Diagnosis. Differs from P. tinctorum by the coarse, pustulate isidia, leaving distinct circular scars when breaking off the thallus surface.
Type: Ecuador. Galápagos: Isla Santiago, along the trail from Bucanero to Jaboncillos, ~ 3 km SE of Bucanero, 0°10′52″S, 90°48′33″W, 362 m alt., transition zone, open woodland of large Burseragraveolens and smaller Psidiumgalapageium trees, grassland and basalt boulders in between, N-exposed, on vertical front of basalt boulder, sunny, wind- and rain-exposed, 22-Mar-2006, Bungartz, F. 4624 (CDS 28711 – holotype!).
Description.Thallus corticolous, lignicolous, less frequently saxicolous; uppersurface whitish gray to ivory, dull, not shiny, epruinose, emaculate, not cracked, but soon conspicuously wrinkled, gnarled granular; abundantly isidiate; isidia laminal, irregularly granular-globose, pustulate, developing from the very irregular central surface and where eroded leaving conspicuous circular scars, isidia not dark tipped, but concolorous with the thallus, eciliate; lobes broad, moderate-sized to large, 0.6–10(–11) mm wide, ± rotund, axils incised, margins eciliate; lowersurface with a broad, pale to deep brown, erhizinate, ~ 3–5 mm wide margin, blackening and sparsely rhizinate towards the thallus center; rhizines short, stout, pale to dark brown or black, mostly simple, rarely sparsely branched, often growing in clusters; medulla white. Apothecia and pycnidia not observed among the Galapagos specimens.
Chemistry. Cortex with atranorin [P+ yellow, K+ yellow, KC–, C–, UV–]; medulla with lecanoric acid [P–, K–, C+/KC+ bright red (C and KC reactions are evanescent and must be examined under continuous observation); UV–].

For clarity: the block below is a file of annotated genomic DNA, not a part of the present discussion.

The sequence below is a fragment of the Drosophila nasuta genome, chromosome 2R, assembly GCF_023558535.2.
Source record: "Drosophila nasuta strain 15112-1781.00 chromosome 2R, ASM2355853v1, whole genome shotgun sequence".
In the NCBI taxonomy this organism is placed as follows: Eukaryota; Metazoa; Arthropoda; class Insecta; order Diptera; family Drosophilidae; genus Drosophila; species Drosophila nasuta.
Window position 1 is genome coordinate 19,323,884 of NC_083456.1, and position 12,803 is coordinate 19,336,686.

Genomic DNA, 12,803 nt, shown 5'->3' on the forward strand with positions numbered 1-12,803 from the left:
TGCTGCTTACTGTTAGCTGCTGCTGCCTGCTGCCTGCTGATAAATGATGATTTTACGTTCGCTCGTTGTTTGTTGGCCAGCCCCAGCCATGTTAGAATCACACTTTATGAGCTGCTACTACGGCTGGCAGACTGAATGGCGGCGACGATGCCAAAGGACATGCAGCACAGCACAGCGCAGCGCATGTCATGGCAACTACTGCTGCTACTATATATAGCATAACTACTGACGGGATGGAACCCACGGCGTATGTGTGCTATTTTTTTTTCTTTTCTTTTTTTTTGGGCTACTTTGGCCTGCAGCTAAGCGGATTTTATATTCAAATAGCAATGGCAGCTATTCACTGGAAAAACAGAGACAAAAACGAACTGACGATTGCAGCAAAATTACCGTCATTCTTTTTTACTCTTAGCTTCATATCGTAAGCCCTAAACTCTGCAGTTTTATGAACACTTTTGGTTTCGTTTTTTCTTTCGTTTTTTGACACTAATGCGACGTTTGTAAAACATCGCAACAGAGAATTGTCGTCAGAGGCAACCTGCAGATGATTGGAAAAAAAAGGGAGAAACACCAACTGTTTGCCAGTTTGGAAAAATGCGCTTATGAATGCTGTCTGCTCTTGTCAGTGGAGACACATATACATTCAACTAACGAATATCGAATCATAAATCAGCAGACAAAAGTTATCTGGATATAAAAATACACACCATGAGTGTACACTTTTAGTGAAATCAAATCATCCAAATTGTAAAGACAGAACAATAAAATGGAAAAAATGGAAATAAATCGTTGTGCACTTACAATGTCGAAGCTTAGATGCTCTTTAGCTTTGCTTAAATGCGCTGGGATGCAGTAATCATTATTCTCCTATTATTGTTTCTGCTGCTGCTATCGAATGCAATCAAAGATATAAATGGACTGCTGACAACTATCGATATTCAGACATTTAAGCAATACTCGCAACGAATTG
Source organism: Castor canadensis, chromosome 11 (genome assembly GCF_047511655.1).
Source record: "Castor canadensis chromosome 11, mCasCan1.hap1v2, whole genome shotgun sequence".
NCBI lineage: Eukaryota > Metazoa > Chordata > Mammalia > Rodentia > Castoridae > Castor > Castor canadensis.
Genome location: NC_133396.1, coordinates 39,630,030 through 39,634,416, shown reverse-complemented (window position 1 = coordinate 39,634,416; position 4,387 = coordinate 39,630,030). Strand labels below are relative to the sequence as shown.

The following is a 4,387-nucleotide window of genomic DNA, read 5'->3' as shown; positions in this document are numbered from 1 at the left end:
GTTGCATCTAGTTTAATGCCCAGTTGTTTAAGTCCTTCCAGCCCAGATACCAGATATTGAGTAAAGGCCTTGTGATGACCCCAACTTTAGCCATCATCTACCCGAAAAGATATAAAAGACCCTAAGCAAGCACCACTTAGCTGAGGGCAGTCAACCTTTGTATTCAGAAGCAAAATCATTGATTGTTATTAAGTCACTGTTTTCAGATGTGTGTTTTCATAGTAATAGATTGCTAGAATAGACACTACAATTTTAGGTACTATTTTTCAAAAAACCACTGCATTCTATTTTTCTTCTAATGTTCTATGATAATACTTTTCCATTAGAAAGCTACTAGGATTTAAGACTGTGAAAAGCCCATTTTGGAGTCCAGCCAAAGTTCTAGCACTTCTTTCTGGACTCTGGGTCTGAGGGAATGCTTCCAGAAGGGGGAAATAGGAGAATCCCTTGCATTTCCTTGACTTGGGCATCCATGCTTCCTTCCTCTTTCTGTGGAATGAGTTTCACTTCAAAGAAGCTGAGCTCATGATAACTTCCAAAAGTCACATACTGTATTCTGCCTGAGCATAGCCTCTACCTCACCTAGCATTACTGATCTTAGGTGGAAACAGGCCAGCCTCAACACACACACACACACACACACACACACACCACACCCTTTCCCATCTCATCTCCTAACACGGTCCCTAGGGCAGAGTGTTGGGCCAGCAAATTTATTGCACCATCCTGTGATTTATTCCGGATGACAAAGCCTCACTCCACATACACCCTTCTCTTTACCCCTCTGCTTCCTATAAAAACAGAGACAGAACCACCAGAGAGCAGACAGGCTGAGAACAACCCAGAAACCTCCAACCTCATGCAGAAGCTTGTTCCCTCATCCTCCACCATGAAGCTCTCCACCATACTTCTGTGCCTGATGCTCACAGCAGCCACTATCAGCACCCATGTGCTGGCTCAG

Etymology. Named for its pustulate isidia that are distinctly different from the otherwise similar P. tinctorum.
Ecology and distribution. Currently known only from the type and presumably endemic, collected on an exposed vertical boulder in the transition zone of Santiago Island.
Notes. The dull surface of this species, soon becoming conspicuously gnarled, developing into granular-globose isidia that break apart into pustulate soredia, is very characteristic. These pustules do not resemble the cylindrical isidia of P. tinctorum, with which P. pustulotinctum shares the same chemistry. Throughout the Neotropics, P. tinctorum may be considered one of the most common species in the genus; the name, however, has nevertheless often been applied far too widely. Some of the morphological variation previously included within P. tinctorum has already been distinguished as distinctly different. Marcelli et al. (2007), for example, described a new species as P. eitenii Marcelli & Benatti. It is not isidiate but forms marginal soralia with granular soredia. Although the soredia of P. eitenii are coarse, they are ontogenetically clearly distinct from the pustulate structures characteristic of P. pustulotinctum. These structures are initially globose isidia, which secondarily break apart. Occasionally the whole structure breaks off, leaving distinct circular scars. These circular scars can also be observed in P. internexum, which, however, has much finer, dark-tipped isidia and a different chemistry.